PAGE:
|Genus and species:||Crocodylus rhombifer|
Cuban crocodiles are equally as adept at swimming as they are walking and leaping. They can even catch prey on low-hanging branches by jumping from the water using powerful thrusts of their tail from below the surface.
In the wild, the Cuban crocodile's diet consists of arthropods, fish, turtles, and small mammals. They have blunt rear teeth that are used for crushing turtle shells.
The average length of a Cuban crocodile is 10.5 feet. It is generally black with yellow speckles. These crocodiles have reduced webbing on their feet that aids them in maneuvering on land.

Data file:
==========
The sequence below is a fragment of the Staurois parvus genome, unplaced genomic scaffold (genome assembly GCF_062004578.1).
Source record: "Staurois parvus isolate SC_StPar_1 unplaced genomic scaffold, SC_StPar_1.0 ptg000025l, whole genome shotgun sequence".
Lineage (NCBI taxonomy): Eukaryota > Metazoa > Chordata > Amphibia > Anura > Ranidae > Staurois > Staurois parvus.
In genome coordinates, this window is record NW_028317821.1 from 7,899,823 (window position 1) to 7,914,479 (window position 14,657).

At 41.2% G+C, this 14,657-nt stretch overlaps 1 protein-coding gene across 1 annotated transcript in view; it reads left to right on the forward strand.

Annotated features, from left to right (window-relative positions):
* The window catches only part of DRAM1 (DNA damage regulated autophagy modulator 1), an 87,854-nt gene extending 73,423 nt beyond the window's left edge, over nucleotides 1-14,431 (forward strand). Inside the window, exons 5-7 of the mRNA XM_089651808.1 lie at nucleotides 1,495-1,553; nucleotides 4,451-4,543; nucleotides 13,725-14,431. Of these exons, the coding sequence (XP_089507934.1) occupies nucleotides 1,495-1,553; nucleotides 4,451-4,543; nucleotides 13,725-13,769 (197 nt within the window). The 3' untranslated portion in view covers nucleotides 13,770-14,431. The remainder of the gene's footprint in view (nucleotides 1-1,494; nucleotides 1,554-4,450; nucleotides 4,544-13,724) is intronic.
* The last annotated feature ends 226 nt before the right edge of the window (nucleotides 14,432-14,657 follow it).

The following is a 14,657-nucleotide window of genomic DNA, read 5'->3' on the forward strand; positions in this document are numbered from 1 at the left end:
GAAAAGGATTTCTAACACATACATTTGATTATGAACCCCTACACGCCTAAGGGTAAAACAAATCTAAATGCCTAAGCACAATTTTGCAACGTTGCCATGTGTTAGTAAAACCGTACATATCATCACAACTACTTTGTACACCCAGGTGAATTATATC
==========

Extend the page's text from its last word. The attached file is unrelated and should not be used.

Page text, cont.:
Because Cuban crocodiles can't generate heat metabolically, they need to soak up heat through the sun and warm water.
During breeding season, the Cuban crocodile will construct mound nests where the female will lay 30 to 40 eggs. The sex of the hatchlings is determined by the temperature of the nest. In order to produce males, the nest must be between 30 and 32 degrees Celsius—anything higher or lower will result in female hatchlings.